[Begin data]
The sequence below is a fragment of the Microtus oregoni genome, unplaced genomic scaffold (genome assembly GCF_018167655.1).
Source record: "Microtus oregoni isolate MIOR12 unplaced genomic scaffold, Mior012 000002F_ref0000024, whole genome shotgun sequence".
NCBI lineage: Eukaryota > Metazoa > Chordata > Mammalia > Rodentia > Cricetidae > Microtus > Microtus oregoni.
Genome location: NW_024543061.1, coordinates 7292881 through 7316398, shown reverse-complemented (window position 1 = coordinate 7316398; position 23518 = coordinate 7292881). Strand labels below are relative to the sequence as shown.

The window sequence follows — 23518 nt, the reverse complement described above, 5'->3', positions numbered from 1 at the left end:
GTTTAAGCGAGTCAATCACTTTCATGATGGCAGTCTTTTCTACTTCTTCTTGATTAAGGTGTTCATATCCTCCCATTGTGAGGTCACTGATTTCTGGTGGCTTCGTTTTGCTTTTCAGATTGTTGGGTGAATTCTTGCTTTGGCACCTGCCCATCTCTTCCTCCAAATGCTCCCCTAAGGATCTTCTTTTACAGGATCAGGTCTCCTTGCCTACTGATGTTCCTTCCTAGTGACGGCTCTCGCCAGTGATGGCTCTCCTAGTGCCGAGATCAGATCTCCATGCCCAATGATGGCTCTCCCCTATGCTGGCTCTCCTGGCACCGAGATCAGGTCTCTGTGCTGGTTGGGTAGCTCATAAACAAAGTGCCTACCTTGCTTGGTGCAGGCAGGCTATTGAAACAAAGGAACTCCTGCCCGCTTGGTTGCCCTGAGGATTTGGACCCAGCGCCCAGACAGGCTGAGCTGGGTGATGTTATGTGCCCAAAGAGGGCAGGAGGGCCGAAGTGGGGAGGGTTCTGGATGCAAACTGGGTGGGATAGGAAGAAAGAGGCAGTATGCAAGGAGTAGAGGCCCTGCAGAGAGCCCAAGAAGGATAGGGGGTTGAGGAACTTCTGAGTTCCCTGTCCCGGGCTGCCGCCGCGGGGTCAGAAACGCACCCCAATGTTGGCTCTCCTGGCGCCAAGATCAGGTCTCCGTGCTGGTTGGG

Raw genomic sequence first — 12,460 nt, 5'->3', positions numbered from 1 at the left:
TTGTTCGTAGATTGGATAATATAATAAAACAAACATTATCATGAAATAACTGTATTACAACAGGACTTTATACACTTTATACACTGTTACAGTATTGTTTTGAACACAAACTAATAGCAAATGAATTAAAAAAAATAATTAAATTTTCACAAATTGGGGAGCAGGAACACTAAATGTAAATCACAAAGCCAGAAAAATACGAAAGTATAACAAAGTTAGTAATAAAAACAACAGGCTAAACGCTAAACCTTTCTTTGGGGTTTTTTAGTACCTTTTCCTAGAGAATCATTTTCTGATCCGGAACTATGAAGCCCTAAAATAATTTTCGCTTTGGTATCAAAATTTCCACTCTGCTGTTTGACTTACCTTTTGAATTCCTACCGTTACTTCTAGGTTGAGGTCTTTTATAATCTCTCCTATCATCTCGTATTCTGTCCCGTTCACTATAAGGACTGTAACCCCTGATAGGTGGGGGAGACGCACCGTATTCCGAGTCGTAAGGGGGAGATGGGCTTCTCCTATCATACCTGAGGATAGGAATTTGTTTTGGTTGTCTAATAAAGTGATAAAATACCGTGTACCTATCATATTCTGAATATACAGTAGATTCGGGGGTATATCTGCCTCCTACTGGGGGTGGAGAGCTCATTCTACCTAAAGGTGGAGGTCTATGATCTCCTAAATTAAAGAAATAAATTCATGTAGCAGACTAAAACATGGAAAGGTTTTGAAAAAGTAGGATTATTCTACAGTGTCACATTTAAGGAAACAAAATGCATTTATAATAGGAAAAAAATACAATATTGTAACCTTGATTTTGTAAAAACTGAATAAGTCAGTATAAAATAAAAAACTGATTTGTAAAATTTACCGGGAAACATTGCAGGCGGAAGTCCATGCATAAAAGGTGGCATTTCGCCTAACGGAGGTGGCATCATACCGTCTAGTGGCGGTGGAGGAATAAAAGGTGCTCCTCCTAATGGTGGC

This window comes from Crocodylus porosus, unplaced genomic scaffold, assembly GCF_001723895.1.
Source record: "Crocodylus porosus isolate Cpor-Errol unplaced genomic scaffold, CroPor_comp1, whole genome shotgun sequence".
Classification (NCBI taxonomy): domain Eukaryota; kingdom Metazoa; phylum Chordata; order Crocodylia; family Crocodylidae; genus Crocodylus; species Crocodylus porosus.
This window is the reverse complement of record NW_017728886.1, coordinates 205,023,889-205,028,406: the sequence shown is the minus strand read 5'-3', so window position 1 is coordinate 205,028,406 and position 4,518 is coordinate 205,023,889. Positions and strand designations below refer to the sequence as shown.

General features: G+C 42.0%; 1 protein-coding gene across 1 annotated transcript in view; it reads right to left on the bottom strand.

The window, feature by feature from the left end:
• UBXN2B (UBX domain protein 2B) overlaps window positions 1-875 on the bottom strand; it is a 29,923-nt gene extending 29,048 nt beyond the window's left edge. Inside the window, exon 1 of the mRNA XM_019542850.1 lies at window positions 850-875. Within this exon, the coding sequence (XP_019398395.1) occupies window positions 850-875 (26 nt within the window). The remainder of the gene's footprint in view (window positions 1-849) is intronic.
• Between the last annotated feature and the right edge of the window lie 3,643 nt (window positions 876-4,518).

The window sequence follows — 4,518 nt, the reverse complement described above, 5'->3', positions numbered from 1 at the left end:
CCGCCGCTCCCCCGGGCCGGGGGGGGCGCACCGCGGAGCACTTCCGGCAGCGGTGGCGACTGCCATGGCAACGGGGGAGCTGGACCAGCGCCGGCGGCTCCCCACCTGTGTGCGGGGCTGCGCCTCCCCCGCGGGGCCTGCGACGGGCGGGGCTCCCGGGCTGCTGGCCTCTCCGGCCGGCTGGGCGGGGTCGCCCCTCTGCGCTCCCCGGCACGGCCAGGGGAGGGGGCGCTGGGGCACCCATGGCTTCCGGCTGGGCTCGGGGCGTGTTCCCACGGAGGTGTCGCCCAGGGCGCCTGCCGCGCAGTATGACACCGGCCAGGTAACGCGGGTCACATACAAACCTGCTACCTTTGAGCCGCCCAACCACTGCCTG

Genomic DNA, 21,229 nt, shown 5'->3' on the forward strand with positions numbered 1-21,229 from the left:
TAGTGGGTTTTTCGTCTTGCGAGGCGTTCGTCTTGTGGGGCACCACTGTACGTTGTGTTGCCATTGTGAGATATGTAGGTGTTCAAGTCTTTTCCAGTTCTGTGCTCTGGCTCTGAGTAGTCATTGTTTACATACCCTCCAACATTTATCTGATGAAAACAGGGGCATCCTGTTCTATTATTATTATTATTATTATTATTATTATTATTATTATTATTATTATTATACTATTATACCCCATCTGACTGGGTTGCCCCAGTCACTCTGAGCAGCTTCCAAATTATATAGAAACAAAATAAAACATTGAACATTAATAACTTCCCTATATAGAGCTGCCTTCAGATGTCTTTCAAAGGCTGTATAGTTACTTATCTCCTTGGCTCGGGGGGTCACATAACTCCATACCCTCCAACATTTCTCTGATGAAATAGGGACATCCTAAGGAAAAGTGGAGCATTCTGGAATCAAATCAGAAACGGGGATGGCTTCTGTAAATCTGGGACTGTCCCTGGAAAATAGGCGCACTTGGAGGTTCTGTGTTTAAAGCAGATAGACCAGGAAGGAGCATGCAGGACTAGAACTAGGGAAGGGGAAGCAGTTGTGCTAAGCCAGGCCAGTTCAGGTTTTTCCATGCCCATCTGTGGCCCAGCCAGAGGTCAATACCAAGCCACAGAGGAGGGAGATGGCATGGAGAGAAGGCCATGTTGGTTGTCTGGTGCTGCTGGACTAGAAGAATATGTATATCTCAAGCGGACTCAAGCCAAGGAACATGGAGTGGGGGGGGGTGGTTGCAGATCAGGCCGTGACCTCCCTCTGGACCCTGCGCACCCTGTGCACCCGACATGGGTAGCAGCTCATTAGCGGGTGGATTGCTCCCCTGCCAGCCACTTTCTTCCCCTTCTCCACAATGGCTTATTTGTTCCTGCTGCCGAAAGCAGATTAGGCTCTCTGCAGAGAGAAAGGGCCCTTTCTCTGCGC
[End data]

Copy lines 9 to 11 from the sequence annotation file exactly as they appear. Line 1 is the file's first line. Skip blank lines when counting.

This window comes from Crocodylus porosus, unplaced genomic scaffold, assembly GCF_001723895.1.
Source record: "Crocodylus porosus isolate Cpor-Errol unplaced genomic scaffold, CroPor_comp1, whole genome shotgun sequence".
Classification (NCBI taxonomy): domain Eukaryota; kingdom Metazoa; phylum Chordata; order Crocodylia; family Crocodylidae; genus Crocodylus; species Crocodylus porosus.